Penn State professors study ways to 'disrupt malevolent creativity'


By Susan Burlingame

UNIVERSITY PARK, Pa. — “Creativity is typically thought of as a positive, wonderful, benevolent thing,” said Sam Hunter, professor of psychology and director of Penn State’s industrial/organizational (I/O) psychology doctoral program. “The nice things we enjoy in our lives have an element of creativity to them, from medical advances to our favorite devices — but the truth is the bad guys are creative too.”

Hunter, along with co-principal investigator Scarlett Miller, associate professor of engineering design and industrial engineering and director of the engineering design program, are hoping to find ways to disrupt the “bad guys” with the help of a grant through the National Counterterrorism Innovation, Technology, and Education Center (NCITE), a U.S. Department of Homeland Security (DHS) center of excellence based at the University of Nebraska Omaha.

“A lot of the most harmful and destructive acts of terrorism have an element of creativity to them, which is often a painful thing to acknowledge,” explained Hunter, citing events such as the attacks of Sept. 11, 2001. “Destructiveness often comes from an element of novelty — which means we are often less prepared for it.”

Titled “Understanding Malevolent Creativity in Terrorist Attacks,” the project is part of a $35 million DHS funding stream that includes grants to some 15 different universities. Through their research, Hunter and Miller, along with Penn State I/O psychology doctoral student Kayla Walters, are seeking to better understand malevolent creativity and to determine if there are active interventions to prevent it.

“My role is to provide insight from the engineering side,” explained Miller. “I will look at our research on design fixation and its role in the design process and how that can relate over to counterterrorism. Sam will provide the social science lens to study in rigorous detail the psychological constructs of the mind that impact fixation, while I provide the technological lens to view it with how those types of factors apply to engineering creations.”

The research team will examine historical acts of violence and terror to analyze and better understand terrorists’ approaches, personality traits, tactics and more. The project also includes a human component, during which some 300 diverse subjects are given a creative problem to solve.

“We get back a range of different solutions to creative problems. Some are benevolent, some are completely innocuous, and some are a little bit darker,” said Hunter. “No one is asked to do anything nefarious, but in our research, the ‘darker’ responses are a good thing because they allow us to identify the sort of traits and qualities that might be associated with those kinds of creations. It also allows us to see whether the conditions we set up ultimately have an impact on things like malevolence and novelty.”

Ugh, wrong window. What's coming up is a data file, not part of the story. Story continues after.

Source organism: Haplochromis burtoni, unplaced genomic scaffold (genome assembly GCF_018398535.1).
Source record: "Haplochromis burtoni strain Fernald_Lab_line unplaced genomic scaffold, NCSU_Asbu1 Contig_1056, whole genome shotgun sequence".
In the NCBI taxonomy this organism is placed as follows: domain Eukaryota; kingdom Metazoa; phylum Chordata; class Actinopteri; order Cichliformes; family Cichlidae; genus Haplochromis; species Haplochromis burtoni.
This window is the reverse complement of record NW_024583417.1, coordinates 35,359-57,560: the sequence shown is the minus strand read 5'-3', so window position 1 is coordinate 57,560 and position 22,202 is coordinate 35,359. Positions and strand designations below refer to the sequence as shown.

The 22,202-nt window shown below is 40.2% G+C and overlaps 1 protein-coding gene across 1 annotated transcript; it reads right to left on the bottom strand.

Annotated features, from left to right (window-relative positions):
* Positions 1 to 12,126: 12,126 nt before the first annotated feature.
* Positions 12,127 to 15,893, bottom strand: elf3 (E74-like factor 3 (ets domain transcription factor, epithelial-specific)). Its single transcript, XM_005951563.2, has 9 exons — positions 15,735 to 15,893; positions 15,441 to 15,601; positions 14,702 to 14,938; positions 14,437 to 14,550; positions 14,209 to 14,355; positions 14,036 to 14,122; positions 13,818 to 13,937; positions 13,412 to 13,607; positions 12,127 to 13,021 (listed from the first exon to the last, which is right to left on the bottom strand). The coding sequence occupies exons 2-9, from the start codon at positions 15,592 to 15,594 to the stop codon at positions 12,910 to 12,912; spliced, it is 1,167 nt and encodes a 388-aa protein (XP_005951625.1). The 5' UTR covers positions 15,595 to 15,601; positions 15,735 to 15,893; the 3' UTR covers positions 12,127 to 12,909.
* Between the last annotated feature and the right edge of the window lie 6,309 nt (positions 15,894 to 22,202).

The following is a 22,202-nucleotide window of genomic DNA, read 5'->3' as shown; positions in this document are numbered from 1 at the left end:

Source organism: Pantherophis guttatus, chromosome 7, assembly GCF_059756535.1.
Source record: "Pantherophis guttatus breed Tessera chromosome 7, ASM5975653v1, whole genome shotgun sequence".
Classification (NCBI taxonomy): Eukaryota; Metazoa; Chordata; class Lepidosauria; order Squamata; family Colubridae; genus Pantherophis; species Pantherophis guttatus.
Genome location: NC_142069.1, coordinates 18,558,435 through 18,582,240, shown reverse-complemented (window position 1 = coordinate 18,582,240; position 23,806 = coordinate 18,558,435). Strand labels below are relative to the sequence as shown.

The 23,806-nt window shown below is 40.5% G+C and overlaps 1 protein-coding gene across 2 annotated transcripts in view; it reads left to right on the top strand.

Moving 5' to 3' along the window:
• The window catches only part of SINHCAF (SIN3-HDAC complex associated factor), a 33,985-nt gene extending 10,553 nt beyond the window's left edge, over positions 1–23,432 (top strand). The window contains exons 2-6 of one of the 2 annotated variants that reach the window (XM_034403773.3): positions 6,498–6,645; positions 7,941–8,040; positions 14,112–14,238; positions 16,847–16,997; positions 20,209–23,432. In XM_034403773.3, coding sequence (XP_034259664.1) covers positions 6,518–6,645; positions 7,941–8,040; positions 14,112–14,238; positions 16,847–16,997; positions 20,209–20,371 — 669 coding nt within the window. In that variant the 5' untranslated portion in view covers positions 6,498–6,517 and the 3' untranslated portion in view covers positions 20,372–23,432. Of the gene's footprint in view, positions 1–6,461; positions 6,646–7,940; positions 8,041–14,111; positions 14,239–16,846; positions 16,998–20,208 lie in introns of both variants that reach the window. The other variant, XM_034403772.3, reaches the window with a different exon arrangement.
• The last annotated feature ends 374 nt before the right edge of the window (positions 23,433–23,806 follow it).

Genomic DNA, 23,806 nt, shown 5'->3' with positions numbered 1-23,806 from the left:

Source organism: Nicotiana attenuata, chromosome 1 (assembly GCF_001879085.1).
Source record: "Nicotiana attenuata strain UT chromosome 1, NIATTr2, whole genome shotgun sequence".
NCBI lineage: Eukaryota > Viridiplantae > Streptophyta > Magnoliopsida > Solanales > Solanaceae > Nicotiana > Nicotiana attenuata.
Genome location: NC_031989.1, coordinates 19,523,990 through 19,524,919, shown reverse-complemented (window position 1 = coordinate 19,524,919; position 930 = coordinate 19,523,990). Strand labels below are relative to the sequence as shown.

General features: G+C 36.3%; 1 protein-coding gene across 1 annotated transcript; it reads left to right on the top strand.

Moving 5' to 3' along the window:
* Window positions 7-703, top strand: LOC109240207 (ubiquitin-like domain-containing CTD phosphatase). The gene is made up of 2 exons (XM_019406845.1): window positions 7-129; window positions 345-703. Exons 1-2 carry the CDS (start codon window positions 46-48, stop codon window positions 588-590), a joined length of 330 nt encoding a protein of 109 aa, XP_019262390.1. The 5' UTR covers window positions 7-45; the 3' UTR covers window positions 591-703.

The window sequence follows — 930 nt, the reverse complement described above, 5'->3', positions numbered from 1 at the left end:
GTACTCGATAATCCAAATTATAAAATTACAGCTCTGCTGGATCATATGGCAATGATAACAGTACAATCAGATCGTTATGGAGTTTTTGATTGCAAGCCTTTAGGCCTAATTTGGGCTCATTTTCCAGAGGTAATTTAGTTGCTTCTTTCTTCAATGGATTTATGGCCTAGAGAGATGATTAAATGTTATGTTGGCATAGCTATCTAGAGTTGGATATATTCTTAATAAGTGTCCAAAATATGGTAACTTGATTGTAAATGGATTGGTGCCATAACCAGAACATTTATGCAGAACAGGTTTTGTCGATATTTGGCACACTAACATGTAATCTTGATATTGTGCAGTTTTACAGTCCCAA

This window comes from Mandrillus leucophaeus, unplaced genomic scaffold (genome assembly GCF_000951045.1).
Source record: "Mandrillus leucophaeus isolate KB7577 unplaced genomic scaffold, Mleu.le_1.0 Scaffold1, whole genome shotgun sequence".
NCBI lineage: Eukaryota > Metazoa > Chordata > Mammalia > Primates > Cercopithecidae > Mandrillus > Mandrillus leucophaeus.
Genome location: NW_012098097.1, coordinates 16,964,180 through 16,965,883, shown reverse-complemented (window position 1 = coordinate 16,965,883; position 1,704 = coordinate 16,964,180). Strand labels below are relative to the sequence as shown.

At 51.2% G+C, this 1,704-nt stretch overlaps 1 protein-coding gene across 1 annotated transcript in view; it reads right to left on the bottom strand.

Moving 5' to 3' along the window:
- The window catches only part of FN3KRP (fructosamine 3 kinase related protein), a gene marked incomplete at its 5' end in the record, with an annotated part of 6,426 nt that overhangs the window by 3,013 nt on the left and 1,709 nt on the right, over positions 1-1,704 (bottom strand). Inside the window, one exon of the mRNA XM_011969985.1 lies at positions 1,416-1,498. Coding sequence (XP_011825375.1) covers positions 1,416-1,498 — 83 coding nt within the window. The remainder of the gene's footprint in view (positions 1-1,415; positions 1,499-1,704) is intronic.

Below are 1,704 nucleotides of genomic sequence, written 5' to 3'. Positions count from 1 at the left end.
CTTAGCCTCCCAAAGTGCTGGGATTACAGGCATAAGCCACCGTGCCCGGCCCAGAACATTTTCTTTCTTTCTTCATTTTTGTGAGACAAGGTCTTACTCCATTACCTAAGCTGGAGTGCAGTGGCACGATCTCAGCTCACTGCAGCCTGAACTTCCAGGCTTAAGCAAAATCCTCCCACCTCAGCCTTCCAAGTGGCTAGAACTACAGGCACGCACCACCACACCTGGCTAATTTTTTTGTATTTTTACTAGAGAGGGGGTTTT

Industrial/organizational psychologists typically focus on increasing workplace productivity and solving employee issues in organizations, explained Hunter. For this particular project, however, he said the “o” in industrial/organizational psychology can be applied to organizations that mean to do harm.

“Terror organizations do many of the same things the IBMs and Microsofts of the world do,” he explained. “They select people. They train and develop them. They have leadership. They value creativity. If we can understand the kinds of people who work for these organizations and what set of personality traits drew them to that kind of malevolent creativity, we might be able to develop active interventions to interrupt it.

“It’s taking what we know about what good organizations do to get better — understanding the challenges they face and what do they do to improve creativity — and then flipping that to find ways to steer the bad guys to ultimately break up the process.”

“Penn State is the right place for this research because we have the cross-disciplinary expertise in the area that is really necessary to solve this complex problem,” said Miller. “One of the cool things about this project is that all of the work that we’ve done and most of the literature has really looked at how we can overcome design fixation — how we can keep people from getting fixated to inspire innovation. This project really takes that and turns it on its head and looks at how can we fixate people to try to keep them from coming up with really creative and innovative designs for terrorism.”

“The project is satisfying for a number of reasons, but in particular you can ultimately you feel like have an impact on helping people and keeping people safe,” said Hunter. “I have a nine-year-old daughter, and I am always thinking about how to keep this world safer for her. If things go the way we hope they do, the impact will be immeasurable in a lot of ways.”

“I think this has the potential to have a large impact on the defense industry and the world because of the role of terrorism in this process,” concluded Miller. “That’s what’s exciting to me about this project — the potential impact it can have.”


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